Sock technology is improving in leaps and bounds, largely thanks to fitness wear becoming acceptable casual wear. The market opened up for brands to further distinguish themselves and, as such, there’s now a whole slew of new fibers, weaves, and material blends that have hit the market. Should you go with natural fibers or are synthetics better suited for your needs? Animal fibers or plant fibers? How much polyester is too much or not enough? There’s a lot of complications below the surface when it comes to choosing tactical boot socks, and I’m here to help sort out some of the finer points of the debate.
It seems that almost every sock company is trying to offer alternatives to the simple cotton sock. Boot socks, athletic socks, dress socks – all of them have polyester, wool, and other alternatives. So, where do cotton socks fit in?
Cotton socks work best in warmer environments when combined with ventilated boots and shoes. Yes, cotton is deservedly called absorbent. It happily soaks up moisture and keeps it against your skin unless it’s blended with other materials made for wicking. Despite that, cotton socks are the best at balancing comfort and balance and are often recommended for those with sensitive skin. They make a great all-purpose sock, but don’t expect them to perform uniquely well in any specific environment (especially in winter, since cotton makes for a poor insulator). Otherwise, don’t hesitate to bring them to nearly any activity if the comfort and price is right for you.
But if you’re looking for specialization, keep on reading.
Wool – The latest craze and the winter winner
I fully admit that I bought right into the merino wool craze whenever I could. Wool shirts, scarves, sweaters, and, yes, even the socks started to dominate parts of my wardrobe. They’re comfortable, warm in the winter without being suffocating, and are easily the most durable material on this list. Oh, and they’re expensive – costing more than double the price of other materials in some cases.
Wool performs best as an everyday sock in temperate climates and during winter. High-quality wool can even work in summer as a boot sock with the right thread counts and weaves. It’s fabulous at wicking perspiration away from your skin, and can even prevent light amounts of moisture from penetrating through a damp boot. This is why it’s a great choice for rucking through marshy terrain. However, wool shines in cold temperatures and when sloshing through slushy snow. A principal feature of wool is that it keeps its heat-retaining qualities even while wet, and it can even help prevent frostbite in frigid conditions.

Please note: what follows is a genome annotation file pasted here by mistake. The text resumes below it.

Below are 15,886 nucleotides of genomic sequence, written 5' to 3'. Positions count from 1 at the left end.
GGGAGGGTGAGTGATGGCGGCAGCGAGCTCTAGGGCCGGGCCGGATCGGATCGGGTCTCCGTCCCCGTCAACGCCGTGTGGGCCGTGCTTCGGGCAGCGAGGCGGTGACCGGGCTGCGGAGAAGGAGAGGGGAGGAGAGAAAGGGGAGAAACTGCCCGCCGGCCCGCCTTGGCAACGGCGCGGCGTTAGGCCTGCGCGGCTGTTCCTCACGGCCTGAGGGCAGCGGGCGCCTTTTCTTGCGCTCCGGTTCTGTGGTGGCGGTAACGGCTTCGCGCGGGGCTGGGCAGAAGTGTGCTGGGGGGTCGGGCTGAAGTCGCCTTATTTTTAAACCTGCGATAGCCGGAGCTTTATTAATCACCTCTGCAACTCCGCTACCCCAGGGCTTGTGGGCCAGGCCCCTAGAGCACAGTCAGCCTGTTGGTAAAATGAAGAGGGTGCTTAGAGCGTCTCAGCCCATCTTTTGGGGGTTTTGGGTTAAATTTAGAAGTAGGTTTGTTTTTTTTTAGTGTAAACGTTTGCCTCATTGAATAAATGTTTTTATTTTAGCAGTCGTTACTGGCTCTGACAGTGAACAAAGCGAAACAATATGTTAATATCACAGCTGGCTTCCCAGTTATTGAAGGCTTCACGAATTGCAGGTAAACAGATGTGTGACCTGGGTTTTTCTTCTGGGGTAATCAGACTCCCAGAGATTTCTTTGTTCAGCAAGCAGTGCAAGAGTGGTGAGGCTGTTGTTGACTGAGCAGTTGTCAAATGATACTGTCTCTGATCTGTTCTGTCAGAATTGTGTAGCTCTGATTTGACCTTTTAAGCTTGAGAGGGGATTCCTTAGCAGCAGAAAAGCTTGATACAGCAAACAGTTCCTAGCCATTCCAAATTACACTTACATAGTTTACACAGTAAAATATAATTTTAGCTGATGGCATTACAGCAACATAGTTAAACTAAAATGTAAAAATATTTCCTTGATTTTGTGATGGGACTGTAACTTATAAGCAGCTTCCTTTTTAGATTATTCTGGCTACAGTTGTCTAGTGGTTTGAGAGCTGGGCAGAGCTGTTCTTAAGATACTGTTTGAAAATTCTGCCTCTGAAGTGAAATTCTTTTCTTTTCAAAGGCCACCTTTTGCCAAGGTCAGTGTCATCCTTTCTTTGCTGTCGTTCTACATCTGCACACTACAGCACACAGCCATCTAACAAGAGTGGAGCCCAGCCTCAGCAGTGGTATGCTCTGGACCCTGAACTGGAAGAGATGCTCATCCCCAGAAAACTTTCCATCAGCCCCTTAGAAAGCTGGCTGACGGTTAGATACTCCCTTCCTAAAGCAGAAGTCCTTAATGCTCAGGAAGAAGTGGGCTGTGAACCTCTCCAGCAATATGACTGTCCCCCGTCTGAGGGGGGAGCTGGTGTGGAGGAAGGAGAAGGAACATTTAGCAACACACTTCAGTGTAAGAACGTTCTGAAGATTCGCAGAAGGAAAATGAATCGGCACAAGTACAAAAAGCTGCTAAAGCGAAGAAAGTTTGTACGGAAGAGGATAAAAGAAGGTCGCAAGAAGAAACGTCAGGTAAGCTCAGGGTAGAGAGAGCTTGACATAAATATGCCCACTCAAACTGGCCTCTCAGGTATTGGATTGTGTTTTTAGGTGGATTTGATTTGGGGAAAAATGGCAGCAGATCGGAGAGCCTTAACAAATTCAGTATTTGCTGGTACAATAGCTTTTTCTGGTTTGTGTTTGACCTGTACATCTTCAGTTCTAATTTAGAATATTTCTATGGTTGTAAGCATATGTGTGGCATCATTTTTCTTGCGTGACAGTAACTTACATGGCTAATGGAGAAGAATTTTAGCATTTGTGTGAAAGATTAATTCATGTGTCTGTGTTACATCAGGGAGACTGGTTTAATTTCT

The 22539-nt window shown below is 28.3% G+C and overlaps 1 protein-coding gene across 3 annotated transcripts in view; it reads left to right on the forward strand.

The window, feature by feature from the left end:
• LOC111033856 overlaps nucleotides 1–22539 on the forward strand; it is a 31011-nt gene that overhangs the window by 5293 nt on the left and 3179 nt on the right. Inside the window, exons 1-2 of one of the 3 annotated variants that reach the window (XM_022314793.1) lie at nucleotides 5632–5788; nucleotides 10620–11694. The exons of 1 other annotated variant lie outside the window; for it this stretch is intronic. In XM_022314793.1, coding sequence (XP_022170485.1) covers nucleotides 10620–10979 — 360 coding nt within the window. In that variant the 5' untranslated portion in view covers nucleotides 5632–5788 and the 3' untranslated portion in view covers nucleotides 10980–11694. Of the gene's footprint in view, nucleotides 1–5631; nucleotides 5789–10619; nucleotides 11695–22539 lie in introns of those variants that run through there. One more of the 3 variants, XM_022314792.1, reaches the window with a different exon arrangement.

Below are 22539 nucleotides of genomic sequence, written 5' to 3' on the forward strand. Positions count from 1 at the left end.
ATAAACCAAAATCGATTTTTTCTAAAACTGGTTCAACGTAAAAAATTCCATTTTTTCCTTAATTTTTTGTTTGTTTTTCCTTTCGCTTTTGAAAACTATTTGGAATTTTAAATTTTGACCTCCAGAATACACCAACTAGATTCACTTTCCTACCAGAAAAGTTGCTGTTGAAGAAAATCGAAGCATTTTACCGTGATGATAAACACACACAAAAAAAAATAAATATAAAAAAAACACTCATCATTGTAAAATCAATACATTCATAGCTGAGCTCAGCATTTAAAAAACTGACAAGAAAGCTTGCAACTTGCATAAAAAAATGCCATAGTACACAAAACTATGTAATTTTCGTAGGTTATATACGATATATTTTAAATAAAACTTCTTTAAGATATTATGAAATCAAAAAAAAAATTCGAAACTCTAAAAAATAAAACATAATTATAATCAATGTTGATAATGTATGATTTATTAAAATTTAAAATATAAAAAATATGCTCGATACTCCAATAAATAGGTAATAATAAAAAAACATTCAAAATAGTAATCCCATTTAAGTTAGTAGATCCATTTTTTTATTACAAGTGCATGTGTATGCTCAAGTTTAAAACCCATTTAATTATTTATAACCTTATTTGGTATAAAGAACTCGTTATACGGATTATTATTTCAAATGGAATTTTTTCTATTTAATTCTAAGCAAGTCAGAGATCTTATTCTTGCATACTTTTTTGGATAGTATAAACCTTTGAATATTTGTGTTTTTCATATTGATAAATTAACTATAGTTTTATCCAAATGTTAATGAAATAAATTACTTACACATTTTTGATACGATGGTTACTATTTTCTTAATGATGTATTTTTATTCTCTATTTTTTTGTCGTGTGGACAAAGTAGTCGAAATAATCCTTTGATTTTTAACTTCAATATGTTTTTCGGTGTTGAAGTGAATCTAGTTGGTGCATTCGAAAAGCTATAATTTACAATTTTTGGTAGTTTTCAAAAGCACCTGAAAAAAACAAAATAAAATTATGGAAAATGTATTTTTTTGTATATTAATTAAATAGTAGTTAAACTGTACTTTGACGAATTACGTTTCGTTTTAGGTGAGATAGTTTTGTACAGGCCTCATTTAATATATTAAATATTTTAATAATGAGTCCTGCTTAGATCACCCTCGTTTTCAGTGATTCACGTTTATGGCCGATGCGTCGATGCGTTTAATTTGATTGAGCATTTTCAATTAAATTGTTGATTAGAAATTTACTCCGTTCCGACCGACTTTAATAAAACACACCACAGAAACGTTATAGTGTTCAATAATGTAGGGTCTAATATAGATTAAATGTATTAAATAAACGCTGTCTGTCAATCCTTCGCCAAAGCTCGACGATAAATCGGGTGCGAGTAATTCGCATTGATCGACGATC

While I’ll always recommend upgrading to wool in many cases, it quickly starts to rise in price when you start looking at the athletic variants.
Polyester – Made with science
Polyester is a type of plastic that’s flexible, stretchy, and incredibly durable when compared to natural fibers at the same thread size. It’s cheap to produce, and socks are readily available in blends and as well as 100% poly varieties. Unfortunately, it’s also a plastic, meaning its generally more coarse than natural fibers and not suited for those with sensitive feet.
With that said, I wore 100% polyester socks for a long time in the hot, dry Texas and Afghanistan summers. Thin, athletic boot socks are incredibly breathable and moisture wicking when combined with ventilated boots.
However, there is a cost to this comfort: durability. While I swore they protected from blisters better than other socks, the thin summer variants seemed to wear down at the heel fairly quickly (and that, in turn, caused discomfort and blisters). If you’re rucking in the summer or training/deployed in arid environments, I’d recommend giving them a try if you’re willing to replace them more frequently than other types of socks. The long list of benefits might make it worthwhile.
Blends & Layers – The best of both worlds
Finding socks made completely of a single material can be a challenge, and for good reason. Blending materials can mitigate the disadvantages of each while doubling up on the positives. Athletic socks with the comfort of cotton and the moisture wicking flexibility of polyester? Check. Wet, warm weather boot socks that blend a tight fit with the temperature regulating nature of wool? Check. The list of proportions are nearly endless, and sock manufacturers have experimented with countless blends to engineer the perfect sock to match any given task. Look at reviews and experiment; you might find a sock right for you that ignores all the guidelines I’ve posted so far.
Finally, there’s an old practice of layering socks to great effect, especially during long ruck marches. Consider wearing a polyester sock liner under natural fibers such as wool and cotton (for cold and warm weather, respectively). Many soldiers swear by polyester’s ability to reduce hotspots and, when backed up by the comfort of natural fibers, can make or break your feet during a long march.
Disclaimer: The content in this article is the opinion of the writer and does not necessarily reflect the policies or opinions of US Patriot Tactical.
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